With General Sherman’s Union forces closing on Atlanta, 19-year-old Ulysses Simpson and his father, Bayliss, on leave from their Confederate units, set out to avenge the death of a younger member of their family slain by a band of deserters, an action that sets the Simpson clan on a course that will have a significant impact on future generations.
A hundred years later, Ron Simpson, having enlisted in the army during the Vietnam War, and trained as a helicopter pilot, traumatized by news of the massacre by US forces at My Lai, is faced with a decision—does he honor his oath to serve his country, no matter what, or does he follow his own conscience, and his desire not to kill.
Sons of My Fathers by Michael A. Simpson is a mostly true, multi-generation, family saga that explores the stress that can be put on a family when personal values conflict with the expectations of society or the organization to which a person belongs. Using the backdrop of the Civil War, a conflict that pitted brother against brother, and threatened to fracture the nation, the author contrasts that period with the Vietnam War at the height of the anti-war movement, when citizens began to question the wisdom and integrity of those elected to lead the nation. Using historical sources and family recollections, Simpson takes the reader inside the internal conflicts that rage when the decisions and orders from those in leadership veer from the personal moral codes of individuals, and show the need of individuals to take personal responsibility for their decisions and actions.
In today’s climate of moral ambiguity and political uncertainty, this book is food for thought. In addition, it’s a highly compelling read that shows the personal anguish of war and its impact on those called upon to fight; providing lessons that can help navigate the treacherous waters that we face, not just in war, but in every facet of life.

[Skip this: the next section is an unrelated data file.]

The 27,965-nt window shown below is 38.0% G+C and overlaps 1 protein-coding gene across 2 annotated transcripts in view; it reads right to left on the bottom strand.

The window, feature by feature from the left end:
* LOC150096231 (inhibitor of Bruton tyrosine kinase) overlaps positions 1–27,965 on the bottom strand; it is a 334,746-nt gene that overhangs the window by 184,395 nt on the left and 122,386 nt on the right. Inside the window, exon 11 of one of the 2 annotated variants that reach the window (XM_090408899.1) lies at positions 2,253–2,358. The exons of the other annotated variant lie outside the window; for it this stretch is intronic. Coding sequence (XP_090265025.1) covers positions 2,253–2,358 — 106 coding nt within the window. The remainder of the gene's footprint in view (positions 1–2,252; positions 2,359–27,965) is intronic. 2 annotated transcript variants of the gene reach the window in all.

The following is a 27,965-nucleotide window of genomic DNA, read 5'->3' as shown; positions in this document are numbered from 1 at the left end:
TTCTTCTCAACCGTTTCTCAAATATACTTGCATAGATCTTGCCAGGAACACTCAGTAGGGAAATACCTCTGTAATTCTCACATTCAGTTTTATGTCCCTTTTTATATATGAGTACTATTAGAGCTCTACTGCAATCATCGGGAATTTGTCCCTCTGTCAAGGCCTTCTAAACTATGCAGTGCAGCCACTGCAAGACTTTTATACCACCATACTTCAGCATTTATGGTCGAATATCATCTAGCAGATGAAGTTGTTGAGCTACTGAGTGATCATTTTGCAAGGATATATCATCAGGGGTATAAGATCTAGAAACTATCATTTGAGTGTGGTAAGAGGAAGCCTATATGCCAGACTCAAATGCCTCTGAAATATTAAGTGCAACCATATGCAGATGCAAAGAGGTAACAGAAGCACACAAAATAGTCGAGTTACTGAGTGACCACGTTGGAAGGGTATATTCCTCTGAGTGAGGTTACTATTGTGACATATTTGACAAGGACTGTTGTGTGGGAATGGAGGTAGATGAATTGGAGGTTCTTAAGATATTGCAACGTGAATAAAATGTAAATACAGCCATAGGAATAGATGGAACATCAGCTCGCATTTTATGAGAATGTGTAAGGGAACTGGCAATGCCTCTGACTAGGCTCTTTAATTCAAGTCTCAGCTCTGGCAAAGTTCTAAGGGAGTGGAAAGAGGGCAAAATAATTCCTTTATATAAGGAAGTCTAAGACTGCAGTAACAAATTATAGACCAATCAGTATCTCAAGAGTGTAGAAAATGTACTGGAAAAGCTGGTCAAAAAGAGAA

I received a free copy of this book, and found that, once I started reading, I was unable to put it down. This is not just a war story, nor is it your typical coming-of-age novel. It’s a blueprint for living a life that has meaning, and being able to respect the one person who really matters in life—yourself.
Without hesitation, I give it five stars.
If you’d like to learn how to build sustaining relationships, a good book to read would be The Otherness Factor by Kathleen Hall and Bonner Hardegree. Using the Socratic question and answer method, and tapping into the work of ancient and modern philosophers, they show how beliefs in morals, ethics, religion, etc ., are a matter of choice, and that we can co-develop good relationships by learning to appreciate otherness.
A worthwhile book to read in our current climate of political and social divisiveness.
I give the authors five stars for this one.
How to Meditate by Tahlia Newland is a brief, but comprehensive book on the value of meditation. It includes a history of meditation and its benefits, and has a thorough set of guidelines for achieving the most from meditation. The author dispels many of the myths that Westerners have about meditation and gives complete guidelines for incorporating meditation in your daily life.
If you’re already meditating, or considering starting, this book will set you on the right path to get the most from it. Its easy-to-read style makes it a must-have for beginners and a good jolt to the brain cells of veterans as well.
I received a complimentary e-file of this book, and have already found several extremely useful nuggets of wisdom to incorporate in my own daily meditation routine.
Author John Grisham, who has penned several award-winning legal thrillers, says that The Tumor is his most important book. The story of Paul, a 35-year-old man diagnosed with a brain tumor, is first given as it happened, then Grisham provides a fictional account set in the future when ultrasound can be used to successfully treat and control such conditions.
While this lacks the suspense of the average Grisham novel, and is mainly a promotion for the ultrasound treatment, the author’s skill with words makes it a worthwhile read. An interesting subject, but not Grisham at his best, so I give it four stars.